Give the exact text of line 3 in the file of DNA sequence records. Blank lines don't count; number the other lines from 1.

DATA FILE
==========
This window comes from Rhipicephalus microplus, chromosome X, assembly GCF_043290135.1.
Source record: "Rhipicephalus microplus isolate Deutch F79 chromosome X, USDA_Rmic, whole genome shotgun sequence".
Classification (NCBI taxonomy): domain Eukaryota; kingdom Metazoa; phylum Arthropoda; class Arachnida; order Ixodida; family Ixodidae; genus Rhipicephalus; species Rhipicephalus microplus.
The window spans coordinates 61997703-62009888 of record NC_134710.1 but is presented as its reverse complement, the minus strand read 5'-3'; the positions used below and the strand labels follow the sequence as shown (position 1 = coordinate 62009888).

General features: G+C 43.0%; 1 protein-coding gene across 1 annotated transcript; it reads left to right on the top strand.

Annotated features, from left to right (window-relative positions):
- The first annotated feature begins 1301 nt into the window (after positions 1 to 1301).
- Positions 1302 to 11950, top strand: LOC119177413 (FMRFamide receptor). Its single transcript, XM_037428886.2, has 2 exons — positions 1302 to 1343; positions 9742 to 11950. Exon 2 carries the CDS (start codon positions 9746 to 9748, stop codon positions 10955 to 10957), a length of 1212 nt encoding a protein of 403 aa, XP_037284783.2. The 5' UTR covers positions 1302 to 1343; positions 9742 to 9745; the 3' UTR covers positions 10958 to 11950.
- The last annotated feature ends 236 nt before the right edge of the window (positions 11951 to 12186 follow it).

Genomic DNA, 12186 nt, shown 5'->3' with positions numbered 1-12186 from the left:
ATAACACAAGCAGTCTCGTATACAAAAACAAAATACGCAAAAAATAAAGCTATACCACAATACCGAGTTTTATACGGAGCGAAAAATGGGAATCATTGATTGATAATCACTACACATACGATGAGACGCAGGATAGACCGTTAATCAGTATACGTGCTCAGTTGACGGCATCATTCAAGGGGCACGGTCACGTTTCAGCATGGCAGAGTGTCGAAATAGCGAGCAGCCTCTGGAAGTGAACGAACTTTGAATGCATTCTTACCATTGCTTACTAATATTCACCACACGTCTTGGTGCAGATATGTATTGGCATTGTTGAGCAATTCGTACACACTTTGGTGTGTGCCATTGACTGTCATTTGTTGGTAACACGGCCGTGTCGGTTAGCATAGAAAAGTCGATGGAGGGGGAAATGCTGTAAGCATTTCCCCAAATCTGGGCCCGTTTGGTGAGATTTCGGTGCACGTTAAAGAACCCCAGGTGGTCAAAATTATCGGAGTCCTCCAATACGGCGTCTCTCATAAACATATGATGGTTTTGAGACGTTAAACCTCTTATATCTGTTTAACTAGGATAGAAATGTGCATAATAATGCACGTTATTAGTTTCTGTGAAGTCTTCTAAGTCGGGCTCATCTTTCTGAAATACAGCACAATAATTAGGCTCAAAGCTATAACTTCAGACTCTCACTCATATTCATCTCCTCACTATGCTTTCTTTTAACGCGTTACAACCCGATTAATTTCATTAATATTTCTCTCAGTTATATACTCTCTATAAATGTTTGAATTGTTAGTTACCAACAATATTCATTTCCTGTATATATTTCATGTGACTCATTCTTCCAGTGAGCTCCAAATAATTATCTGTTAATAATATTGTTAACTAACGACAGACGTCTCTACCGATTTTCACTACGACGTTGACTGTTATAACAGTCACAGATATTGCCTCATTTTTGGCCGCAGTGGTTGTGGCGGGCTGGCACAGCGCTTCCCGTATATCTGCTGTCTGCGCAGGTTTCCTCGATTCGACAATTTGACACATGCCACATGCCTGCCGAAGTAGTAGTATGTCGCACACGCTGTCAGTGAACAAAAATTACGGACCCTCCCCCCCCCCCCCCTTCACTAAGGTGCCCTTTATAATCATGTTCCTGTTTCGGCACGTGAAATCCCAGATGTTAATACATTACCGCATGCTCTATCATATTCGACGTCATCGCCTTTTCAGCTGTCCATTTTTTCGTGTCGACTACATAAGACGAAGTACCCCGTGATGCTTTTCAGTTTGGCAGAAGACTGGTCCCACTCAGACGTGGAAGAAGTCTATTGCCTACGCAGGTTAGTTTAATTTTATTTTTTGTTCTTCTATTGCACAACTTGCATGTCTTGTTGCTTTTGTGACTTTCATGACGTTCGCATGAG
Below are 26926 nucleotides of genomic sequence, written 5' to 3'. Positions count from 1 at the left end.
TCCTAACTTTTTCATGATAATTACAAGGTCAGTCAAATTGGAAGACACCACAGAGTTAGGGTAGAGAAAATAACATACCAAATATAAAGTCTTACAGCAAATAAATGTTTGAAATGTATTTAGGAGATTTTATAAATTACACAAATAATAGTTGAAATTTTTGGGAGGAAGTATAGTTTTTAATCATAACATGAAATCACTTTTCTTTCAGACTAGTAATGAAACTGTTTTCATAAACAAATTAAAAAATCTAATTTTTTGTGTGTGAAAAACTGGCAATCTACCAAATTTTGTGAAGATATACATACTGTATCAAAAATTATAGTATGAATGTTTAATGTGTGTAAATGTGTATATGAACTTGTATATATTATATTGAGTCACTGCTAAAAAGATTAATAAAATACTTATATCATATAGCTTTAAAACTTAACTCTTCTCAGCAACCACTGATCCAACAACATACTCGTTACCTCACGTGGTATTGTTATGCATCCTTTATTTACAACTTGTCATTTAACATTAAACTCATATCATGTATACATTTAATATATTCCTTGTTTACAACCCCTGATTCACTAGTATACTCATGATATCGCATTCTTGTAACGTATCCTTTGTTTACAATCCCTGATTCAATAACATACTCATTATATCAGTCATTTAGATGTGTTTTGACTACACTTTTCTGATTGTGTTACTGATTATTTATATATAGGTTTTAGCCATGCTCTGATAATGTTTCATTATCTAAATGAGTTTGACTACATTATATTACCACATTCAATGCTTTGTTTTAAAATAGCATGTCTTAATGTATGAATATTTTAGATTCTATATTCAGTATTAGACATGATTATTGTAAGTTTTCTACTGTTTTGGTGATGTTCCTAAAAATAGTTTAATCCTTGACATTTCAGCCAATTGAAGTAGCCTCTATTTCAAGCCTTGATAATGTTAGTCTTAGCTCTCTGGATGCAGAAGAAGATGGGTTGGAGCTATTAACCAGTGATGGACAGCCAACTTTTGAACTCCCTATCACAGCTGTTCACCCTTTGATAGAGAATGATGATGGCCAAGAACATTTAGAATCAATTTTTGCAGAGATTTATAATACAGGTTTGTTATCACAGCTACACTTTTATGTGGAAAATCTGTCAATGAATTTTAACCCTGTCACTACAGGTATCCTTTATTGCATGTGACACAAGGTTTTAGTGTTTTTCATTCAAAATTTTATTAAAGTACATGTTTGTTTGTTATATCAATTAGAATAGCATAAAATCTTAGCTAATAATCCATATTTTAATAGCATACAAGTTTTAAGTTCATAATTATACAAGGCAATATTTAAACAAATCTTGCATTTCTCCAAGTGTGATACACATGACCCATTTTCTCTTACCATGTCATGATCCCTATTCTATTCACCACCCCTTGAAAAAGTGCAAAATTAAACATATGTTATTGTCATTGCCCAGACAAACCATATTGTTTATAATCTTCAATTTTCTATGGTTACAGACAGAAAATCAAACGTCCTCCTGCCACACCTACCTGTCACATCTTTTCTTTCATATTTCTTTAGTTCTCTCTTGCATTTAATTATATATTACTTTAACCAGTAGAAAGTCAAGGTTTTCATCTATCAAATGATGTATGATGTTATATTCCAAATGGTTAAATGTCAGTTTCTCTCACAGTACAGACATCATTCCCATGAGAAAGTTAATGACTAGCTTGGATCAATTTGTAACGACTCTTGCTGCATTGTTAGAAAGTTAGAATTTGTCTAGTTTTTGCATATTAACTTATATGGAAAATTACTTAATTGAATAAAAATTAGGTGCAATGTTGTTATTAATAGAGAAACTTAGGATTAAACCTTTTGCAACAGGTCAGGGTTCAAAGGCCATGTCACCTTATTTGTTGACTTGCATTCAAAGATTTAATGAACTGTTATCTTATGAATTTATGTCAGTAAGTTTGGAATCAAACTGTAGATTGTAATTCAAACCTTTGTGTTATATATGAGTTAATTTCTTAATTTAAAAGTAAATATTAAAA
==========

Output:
Classification (NCBI taxonomy): domain Eukaryota; kingdom Metazoa; phylum Arthropoda; class Arachnida; order Ixodida; family Ixodidae; genus Rhipicephalus; species Rhipicephalus microplus.